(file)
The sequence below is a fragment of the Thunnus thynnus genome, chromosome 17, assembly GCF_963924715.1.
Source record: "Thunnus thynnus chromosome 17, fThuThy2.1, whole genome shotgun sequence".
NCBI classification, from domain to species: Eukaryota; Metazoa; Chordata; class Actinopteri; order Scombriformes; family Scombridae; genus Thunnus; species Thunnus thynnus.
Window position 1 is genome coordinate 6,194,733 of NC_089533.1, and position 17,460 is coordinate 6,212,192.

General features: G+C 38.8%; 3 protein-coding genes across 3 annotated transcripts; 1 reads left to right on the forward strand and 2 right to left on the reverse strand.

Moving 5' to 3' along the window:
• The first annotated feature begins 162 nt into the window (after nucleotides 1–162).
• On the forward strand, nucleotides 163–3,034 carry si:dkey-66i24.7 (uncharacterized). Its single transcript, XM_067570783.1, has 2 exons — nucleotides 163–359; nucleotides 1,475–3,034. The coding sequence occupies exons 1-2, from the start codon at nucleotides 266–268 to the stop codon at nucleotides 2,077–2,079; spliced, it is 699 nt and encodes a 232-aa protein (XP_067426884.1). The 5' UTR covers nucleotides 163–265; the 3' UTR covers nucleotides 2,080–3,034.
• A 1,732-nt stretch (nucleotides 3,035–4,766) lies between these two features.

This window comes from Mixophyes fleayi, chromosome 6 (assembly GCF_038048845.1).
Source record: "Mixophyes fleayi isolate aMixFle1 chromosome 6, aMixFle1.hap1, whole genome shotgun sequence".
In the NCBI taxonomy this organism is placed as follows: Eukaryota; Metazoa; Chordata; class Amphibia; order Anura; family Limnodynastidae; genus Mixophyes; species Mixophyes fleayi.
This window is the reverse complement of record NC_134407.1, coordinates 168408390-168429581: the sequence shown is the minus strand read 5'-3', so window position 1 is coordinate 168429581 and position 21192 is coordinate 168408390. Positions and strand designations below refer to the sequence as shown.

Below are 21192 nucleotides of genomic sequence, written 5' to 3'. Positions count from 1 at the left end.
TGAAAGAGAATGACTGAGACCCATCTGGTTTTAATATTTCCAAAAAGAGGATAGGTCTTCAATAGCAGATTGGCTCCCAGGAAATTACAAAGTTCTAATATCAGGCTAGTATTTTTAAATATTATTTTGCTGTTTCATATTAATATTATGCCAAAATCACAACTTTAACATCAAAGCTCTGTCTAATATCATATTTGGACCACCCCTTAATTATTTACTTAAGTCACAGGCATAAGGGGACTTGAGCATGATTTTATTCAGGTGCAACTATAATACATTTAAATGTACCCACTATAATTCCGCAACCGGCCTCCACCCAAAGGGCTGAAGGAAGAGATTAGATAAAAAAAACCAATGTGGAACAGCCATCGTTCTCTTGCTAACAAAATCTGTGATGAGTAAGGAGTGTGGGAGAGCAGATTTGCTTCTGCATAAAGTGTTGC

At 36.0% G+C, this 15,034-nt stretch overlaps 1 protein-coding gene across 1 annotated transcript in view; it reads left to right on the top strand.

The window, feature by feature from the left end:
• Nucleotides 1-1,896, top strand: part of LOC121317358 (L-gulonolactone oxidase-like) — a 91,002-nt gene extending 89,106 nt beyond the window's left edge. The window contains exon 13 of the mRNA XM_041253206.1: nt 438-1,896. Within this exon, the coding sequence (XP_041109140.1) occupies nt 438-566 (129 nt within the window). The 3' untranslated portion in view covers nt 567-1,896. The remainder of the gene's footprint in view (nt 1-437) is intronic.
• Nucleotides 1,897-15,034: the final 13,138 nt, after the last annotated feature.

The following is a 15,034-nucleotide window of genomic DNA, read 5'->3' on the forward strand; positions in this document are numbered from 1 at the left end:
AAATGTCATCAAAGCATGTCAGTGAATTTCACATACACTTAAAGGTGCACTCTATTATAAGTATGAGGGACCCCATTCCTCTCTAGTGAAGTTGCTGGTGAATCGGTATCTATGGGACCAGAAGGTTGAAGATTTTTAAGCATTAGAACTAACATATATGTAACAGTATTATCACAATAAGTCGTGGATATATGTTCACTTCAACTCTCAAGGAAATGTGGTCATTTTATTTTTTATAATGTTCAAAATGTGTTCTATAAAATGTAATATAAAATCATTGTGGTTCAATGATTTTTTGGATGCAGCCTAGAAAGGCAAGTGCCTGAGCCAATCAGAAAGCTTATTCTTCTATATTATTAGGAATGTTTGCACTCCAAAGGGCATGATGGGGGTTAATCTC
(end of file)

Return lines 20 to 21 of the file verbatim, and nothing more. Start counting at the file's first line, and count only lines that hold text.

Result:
The following is a 15,034-nucleotide window of genomic DNA, read 5'->3' on the forward strand; positions in this document are numbered from 1 at the left end:
AAATGTCATCAAAGCATGTCAGTGAATTTCACATACACTTAAAGGTGCACTCTATTATAAGTATGAGGGACCCCATTCCTCTCTAGTGAAGTTGCTGGTGAATCGGTATCTATGGGACCAGAAGGTTGAAGATTTTTAAGCATTAGAACTAACATATATGTAACAGTATTATCACAATAAGTCGTGGATATATGTTCACTTCAACTCTCAAGGAAATGTGGTCATTTTATTTTTTATAATGTTCAAAATGTGTTCTATAAAATGTAATATAAAATCATTGTGGTTCAATGATTTTTTGGATGCAGCCTAGAAAGGCAAGTGCCTGAGCCAATCAGAAAGCTTATTCTTCTATATTATTAGGAATGTTTGCACTCCAAAGGGCATGATGGGGGTTAATCTC